Thus the Obama administration can arbitrarily force insurance companies to cover the children of their customers until the children are 26 years old. Obviously, this creates favourable publicity for President Obama. But if this and other government edicts cause insurance premiums to rise, then that is something that can be blamed on the “greed” of the insurance companies. The same principle, or lack of principle, applies to many other privately owned businesses. It is a very successful political ploy that can be adapted to all sorts of situations.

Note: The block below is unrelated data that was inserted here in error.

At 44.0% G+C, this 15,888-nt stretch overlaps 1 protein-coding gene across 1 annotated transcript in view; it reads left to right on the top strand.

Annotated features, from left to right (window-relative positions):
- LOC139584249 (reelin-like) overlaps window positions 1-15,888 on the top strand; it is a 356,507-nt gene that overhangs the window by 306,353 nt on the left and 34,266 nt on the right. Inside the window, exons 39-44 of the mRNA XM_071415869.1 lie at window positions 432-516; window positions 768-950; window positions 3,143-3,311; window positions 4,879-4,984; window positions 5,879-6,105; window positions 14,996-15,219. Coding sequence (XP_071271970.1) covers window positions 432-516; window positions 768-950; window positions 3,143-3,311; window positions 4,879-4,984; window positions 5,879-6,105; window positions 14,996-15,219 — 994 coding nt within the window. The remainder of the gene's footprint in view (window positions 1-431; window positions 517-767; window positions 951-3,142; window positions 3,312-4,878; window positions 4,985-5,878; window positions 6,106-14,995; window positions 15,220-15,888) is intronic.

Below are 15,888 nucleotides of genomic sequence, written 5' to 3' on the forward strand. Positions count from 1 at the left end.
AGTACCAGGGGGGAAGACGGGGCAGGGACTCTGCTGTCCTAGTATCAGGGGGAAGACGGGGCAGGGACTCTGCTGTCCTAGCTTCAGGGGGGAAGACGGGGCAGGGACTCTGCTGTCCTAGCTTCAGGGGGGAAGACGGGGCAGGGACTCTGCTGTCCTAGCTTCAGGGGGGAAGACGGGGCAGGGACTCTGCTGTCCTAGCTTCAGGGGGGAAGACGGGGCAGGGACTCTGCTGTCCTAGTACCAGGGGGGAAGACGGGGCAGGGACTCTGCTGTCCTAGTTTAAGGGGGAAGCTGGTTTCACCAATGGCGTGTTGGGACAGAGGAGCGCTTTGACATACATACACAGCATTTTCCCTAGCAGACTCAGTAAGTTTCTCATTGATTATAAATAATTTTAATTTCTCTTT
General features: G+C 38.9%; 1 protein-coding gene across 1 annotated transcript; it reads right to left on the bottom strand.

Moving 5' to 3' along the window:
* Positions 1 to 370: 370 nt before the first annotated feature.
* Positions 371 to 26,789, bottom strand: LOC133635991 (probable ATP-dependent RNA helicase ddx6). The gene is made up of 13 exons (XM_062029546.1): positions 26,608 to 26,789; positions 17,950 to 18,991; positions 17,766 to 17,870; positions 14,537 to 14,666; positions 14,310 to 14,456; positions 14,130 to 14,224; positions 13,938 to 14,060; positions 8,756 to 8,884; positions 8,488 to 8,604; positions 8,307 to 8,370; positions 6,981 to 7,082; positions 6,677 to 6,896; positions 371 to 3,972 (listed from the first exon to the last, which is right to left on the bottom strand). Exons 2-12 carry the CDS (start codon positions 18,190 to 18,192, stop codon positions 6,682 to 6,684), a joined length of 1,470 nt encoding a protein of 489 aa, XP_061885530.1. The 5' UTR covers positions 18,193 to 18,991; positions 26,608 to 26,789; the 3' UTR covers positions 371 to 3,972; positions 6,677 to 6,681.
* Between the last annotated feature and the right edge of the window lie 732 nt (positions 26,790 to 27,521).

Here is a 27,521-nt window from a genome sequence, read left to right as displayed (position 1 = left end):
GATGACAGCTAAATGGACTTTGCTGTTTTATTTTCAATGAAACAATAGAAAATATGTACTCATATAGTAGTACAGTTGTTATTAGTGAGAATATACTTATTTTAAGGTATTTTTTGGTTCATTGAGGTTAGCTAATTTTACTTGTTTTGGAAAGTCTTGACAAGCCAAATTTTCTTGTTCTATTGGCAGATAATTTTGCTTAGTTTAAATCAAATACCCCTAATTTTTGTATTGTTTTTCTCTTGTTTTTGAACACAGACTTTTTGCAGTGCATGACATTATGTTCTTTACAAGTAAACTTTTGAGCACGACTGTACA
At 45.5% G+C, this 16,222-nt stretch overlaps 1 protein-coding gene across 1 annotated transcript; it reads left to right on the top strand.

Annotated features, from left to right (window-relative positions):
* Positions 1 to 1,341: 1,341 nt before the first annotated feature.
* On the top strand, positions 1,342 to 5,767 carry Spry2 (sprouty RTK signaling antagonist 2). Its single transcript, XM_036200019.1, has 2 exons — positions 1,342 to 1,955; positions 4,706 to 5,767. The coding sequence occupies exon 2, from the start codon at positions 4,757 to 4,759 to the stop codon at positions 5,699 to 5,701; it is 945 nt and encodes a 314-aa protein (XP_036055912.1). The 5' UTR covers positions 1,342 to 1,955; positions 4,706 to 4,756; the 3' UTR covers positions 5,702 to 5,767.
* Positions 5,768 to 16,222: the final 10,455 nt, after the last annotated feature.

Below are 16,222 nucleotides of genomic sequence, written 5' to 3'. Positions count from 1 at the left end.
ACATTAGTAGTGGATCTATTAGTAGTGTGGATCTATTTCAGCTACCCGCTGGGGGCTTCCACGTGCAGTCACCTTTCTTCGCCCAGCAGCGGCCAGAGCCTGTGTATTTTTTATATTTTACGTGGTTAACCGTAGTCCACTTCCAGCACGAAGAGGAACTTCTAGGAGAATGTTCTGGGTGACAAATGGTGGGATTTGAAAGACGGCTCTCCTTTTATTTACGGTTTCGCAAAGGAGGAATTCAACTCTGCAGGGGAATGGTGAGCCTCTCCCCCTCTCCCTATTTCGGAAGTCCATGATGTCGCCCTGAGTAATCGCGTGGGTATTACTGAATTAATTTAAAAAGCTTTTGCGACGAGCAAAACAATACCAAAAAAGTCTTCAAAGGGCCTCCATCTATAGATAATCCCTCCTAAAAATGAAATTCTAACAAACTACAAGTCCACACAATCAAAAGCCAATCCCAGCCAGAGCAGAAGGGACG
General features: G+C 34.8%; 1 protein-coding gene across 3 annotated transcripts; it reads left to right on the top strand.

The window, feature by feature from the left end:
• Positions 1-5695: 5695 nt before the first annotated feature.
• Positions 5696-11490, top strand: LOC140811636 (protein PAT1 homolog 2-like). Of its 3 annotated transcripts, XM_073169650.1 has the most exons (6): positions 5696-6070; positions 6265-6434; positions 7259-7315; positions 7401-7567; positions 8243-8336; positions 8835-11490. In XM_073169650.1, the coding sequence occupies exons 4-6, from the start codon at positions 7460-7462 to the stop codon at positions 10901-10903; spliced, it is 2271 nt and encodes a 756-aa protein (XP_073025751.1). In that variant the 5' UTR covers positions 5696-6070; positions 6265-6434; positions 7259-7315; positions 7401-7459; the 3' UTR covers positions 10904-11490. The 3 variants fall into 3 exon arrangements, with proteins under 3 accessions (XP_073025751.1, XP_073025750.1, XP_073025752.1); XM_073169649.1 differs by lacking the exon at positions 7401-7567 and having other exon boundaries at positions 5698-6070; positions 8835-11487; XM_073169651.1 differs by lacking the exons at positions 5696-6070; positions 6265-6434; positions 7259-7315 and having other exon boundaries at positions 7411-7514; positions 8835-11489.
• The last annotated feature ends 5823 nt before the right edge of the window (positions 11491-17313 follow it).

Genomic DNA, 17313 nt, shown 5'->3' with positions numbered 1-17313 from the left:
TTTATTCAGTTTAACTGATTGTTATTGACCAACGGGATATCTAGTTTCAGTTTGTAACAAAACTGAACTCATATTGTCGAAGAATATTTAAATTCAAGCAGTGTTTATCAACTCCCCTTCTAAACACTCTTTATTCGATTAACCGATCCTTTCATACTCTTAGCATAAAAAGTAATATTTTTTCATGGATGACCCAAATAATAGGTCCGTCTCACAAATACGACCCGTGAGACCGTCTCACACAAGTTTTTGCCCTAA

I would quibble that what Obama favors is a kind of Socialism, just that he achieves it through regulation rather than confiscation. But the end result is the same… a planned, political economy where political operatives make decisions according to their own prerogatives rather than letting people make decisions for themselves. The hugely expensive politically-driven push to wind and solar power that results in consumers paying more for energy is one example, and the wretched and unpalatable school lunches dictated by the whims of the president’s wife are another. Then there is, of course, Obamacare where the Government decides men should have to pay for women’s gynecological services and the mentally healthy must pay for the genital mutilation of transgendered people because these are voting blocs for the ruling political coalition. Britain’s NHS has politicized and bureaucratized the practice of medicine; Obamacare has achieved the same result with the thin veneer that private bureaucrats, rather than Government ones, administer the program.